A small, wiry, quick-witted man who travels with, and cares for, Lennie. Although he frequently speaks of how much better his life would be without his caretaking responsibilities, George is obviously devoted to Lennie. George’s behavior is motivated by the desire to protect Lennie and, eventually, deliver them both to the farm of their dreams. Though George is the source of the often-told story of life on their future farm, it is Lennie’s childlike faith that enables George to actually believe his account of their future. George is small, intelligent, dark of face, has restless eyes and sharp, strong features with every part of him defined. (2, Steinbeck)
A large, lumbering, childlike migrant worker. Due to his mild mental disability, Lennie completely depends upon George, his friend and traveling companion, for guidance and protection. The two men share a vision of a farm that they will own together, a vision that Lennie believes in wholeheartedly. Gentle and kind, Lennie nevertheless does not understand his own strength. His love of petting soft things, such as small animals, dresses, and people’s hair, leads to disaster. Lennie is unnaturally large and has a shapeless face. He drags his feet when he walks and lets his arms hang. He is mentally retarded and needs George's constant attention and care. (2, Steinbeck)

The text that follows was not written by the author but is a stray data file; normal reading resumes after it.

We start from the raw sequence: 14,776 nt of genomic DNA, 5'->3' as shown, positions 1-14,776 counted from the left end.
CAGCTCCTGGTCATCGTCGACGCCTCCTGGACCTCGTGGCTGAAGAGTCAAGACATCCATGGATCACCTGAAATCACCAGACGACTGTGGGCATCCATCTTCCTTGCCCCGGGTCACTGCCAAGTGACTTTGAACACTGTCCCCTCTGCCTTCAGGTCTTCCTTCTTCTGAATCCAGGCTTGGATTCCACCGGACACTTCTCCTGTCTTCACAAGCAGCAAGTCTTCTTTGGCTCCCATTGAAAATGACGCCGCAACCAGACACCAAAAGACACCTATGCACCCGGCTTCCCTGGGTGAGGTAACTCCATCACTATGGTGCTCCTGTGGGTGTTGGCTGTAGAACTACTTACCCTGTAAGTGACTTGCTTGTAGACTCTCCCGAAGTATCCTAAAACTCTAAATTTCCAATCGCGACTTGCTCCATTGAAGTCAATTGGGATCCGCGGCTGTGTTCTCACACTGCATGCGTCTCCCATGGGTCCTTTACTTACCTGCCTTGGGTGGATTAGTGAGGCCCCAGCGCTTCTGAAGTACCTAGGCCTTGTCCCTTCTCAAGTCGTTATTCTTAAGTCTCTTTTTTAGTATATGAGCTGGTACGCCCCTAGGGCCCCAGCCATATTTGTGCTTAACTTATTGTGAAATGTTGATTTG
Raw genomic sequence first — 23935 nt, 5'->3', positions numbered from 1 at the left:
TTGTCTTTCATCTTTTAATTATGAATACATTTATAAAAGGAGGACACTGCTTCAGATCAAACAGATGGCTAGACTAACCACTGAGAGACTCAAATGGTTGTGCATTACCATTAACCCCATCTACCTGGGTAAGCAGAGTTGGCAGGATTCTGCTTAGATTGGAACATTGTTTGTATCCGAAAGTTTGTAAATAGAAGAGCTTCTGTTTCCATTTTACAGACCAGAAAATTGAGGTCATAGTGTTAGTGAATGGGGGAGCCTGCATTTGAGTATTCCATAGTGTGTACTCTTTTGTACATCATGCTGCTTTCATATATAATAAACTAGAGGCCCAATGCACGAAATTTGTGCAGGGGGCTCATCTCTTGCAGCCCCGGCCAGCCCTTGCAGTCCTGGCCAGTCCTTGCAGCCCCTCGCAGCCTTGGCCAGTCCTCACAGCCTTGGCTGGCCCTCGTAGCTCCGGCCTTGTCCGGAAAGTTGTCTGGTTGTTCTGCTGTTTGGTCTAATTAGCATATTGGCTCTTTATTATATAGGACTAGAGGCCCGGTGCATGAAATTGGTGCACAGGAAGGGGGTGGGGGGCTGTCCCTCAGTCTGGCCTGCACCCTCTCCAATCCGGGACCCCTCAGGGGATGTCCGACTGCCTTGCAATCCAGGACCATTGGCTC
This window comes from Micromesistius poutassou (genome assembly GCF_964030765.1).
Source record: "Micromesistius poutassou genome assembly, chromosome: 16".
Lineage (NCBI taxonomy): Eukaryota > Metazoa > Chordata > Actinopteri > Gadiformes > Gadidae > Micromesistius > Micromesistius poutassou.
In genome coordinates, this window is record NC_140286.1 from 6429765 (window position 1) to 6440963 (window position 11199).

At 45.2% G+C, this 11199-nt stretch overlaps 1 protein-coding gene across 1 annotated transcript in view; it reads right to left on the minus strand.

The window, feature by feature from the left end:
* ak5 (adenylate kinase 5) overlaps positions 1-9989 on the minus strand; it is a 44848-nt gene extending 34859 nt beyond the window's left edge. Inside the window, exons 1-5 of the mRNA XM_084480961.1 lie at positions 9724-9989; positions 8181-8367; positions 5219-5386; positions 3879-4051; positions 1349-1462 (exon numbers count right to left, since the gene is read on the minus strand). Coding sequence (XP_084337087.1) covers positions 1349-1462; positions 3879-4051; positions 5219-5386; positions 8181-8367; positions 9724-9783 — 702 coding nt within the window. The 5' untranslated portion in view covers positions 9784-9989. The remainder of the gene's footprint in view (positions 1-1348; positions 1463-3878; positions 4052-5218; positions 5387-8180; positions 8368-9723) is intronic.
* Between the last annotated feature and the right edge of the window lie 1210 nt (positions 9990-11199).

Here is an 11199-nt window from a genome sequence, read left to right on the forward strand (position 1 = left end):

An aging ranch handyman, Candy lost his hand in an accident and worries about his future on the ranch. Fearing that his age is making him useless, he seizes on George’s description of the farm he and Lennie will have, offering his life’s savings if he can join George and Lennie in owning the land. The fate of Candy’s ancient dog, which Carlson shoots in the back of the head in an alleged act of mercy, foreshadows the manner of Lennie’s death. He is an old man that is missing a hand. He is an outcast and is discriminated against. He offers his life savings to George and Lennie to help finance their dream. He wants to...